Bowel cancer can progress by infecting and destroying nearby tissues. The cancer can even travel to other parts of the body (called metastasis). Eventually, the cancer can lead to death. To improve chances of survival rates, early diagnosis is paramount.
The next time you come back from the toilet, does it feel as though your bladder has been completely emptied?
If not, this is cause for alarm. The sensation that your bladder is still partially full after releasing yourself is one symptom of bowel cancer.
Bowel cancer can either begin in the large bowel (also known as the colon) or the back passage (in other words, the rectum, a chamber that begins at the end of the large intestine and ends at the anus.
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Regardless of where the cancer starts to form, the symptoms to look out for are the same (although treatment for bowel cancer can vary depending on where it began to grow).
Cancer Research UK lists the symptoms of bowel cancer for men and women as follows:
- Bleeding from the back passage (rectum) or blood in your poo
- A change in your normal bowel habit, such as looser poo, pooing more often or constipation
- A lump that your doctor can feel in your back passage or tummy (abdomen), more commonly on the right side
- A feeling of needing to strain in your back passage (as if you need to poo), even after opening your bowels
- Losing weight
- Pain in your abdomen or back passage
- Tiredness and breathlessness caused by a lower than normal level of red blood cells (anaemia)
The colon is the first part of the large bowel. Roughly five feet long, it has four sections: ascending colon, transverse colon, descending colon and sigmoid colon.
All four parts of the colon can be affected by cancer, which usually begin as small, benign clumps of cells called polyps.
Rectal cancer starts in the last part of the large bowel where stool is held until it’s ready to be passed out of the body.
Bowel cancer can spread to other parts of the body through the lymph nodes (glands) and blood stream.
One of the first places bowel cancer tends to spread to is to the lymph nodes in the abdomen.
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Then bowel cancer tends to go to the liver as blood flows directly from the bowel to the liver.
Depending on the size of the cancer and whether or not it’s spread to other parts of the body forms a diagnosis as to what stage the cancer is at.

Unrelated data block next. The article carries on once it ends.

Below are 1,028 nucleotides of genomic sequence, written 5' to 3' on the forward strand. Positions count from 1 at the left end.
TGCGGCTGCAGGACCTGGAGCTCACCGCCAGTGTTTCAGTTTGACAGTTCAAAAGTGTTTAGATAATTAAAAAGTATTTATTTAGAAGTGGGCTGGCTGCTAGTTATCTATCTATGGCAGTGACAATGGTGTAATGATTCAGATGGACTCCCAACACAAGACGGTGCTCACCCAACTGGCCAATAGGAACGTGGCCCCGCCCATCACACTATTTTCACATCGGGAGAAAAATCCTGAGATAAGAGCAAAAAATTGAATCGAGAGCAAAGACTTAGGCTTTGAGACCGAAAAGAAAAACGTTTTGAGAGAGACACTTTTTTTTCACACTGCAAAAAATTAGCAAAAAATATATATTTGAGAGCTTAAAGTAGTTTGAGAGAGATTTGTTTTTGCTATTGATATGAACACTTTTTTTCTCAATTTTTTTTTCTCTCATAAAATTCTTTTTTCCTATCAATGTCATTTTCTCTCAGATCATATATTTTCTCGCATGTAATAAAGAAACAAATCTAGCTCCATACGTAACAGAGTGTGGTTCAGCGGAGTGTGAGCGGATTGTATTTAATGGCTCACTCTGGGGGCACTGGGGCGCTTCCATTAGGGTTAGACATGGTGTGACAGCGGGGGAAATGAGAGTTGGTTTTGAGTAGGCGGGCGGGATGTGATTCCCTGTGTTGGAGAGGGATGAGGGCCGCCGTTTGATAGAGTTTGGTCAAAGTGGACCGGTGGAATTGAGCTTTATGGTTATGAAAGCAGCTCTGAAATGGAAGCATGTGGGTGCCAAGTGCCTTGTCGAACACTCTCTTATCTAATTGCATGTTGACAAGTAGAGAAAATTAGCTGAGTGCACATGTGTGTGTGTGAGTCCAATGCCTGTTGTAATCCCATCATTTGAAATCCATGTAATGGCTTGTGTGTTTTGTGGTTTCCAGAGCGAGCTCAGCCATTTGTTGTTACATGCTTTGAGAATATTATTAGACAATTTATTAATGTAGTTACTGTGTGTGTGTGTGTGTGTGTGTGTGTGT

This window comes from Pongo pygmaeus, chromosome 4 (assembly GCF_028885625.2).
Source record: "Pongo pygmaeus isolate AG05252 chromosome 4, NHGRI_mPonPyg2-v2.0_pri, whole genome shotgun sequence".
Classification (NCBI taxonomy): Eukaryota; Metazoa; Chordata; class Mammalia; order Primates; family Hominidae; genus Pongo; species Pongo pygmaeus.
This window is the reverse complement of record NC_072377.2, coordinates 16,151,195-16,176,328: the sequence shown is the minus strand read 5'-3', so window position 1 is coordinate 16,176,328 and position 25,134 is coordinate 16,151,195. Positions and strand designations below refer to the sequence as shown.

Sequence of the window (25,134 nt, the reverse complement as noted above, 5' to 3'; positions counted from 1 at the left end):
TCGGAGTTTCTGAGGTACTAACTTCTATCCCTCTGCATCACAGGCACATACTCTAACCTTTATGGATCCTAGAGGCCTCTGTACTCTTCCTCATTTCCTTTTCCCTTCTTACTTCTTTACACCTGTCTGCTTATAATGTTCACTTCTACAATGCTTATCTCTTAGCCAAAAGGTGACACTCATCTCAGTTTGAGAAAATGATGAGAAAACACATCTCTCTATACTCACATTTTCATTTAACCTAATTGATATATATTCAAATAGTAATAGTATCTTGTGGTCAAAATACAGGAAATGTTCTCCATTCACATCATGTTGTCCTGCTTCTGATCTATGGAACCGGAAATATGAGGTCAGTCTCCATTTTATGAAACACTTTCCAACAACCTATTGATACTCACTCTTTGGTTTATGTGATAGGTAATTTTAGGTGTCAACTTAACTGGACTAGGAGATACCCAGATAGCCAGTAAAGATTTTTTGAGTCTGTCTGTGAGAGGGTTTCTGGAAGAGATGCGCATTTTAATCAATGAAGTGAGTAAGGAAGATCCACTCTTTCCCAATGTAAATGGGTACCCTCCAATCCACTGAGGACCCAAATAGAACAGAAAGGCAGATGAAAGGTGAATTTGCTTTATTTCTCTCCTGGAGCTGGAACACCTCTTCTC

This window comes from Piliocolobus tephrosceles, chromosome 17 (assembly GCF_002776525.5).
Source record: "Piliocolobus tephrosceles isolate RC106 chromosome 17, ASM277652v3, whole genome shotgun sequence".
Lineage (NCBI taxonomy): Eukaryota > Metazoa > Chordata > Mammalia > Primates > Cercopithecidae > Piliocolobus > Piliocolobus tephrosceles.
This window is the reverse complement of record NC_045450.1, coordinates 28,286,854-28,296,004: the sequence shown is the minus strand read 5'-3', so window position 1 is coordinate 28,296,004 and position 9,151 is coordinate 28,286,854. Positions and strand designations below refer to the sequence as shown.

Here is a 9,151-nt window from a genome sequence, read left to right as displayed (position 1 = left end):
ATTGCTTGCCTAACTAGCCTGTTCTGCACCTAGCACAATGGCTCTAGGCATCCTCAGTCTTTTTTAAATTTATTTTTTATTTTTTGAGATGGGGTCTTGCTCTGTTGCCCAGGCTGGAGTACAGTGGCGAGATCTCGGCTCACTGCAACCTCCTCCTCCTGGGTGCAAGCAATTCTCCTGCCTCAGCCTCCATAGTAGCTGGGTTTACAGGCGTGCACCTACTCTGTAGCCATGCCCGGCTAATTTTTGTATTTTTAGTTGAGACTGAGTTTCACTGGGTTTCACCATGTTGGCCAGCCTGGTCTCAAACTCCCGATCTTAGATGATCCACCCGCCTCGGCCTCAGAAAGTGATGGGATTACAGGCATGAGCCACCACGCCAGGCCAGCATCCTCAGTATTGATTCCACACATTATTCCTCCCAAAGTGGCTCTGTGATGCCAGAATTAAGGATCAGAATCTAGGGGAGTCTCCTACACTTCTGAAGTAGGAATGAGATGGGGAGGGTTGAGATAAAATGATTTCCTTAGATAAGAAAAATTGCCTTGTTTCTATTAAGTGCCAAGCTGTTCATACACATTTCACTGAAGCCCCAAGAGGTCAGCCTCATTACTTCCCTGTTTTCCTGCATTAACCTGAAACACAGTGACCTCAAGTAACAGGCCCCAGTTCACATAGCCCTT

Cancer Research UK report the most common diagnostic tool for bowel cancer is the TNM (tumour, node and metastasis) staging.
TNM – Tumour
The “T” in TNM describes the size of the cancer tumour, and there are four stages:
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T4a means the tumour has grown through the outer lining of the bowel wall and has spread into the tissue layer (peritoneum) covering the organs in the tummy (abdomen).
T4b means the tumour has grown through the bowel wall into nearby organs.
TNM – Node
The “N” describes whether or not the cancer has spread to the lymph nodes.
N0 means there are no lymph nodes containing cancer cells.
N1 is split into three stages – N1a, N1b and N1c:
- N1a means there are cancer cells in one nearby lymph node.
- N1b means there are cancer cells in two or three nearby lymph nodes.
- N1c means the nearby lymph nodes don’t contain cancer, but there are cancer cells in the tissue near the tumour.
N2 is split into two stages – N2a and N2b:
- N2a means there are cancer cells in four to six nearby lymph nodes.
- N2b means there are cancer cells in more than seven nearby lymph nodes.
TNM – Metastasis
The “M” describes whether the cancer has spread to a different part of the body.
M0 means the cancer hasn’t spread to other organs while M1 is sub-divided into three parts to recognise how far the cancer has spread.
- M1a means the cancer has spread to one distant site or organ, for example the liver, but it hasn’t spread to the tissue lining your tummy (peritoneum).
- M1b means the cancer has spread to two or more distant sites or organs, but it hasn’t spread to the tissue lining your peritoneum.
- M1c means the cancer may have spread to distant organs and it has spread to your peritoneum.
Staging diagnosis will impact the treatment plan and rates of survival.
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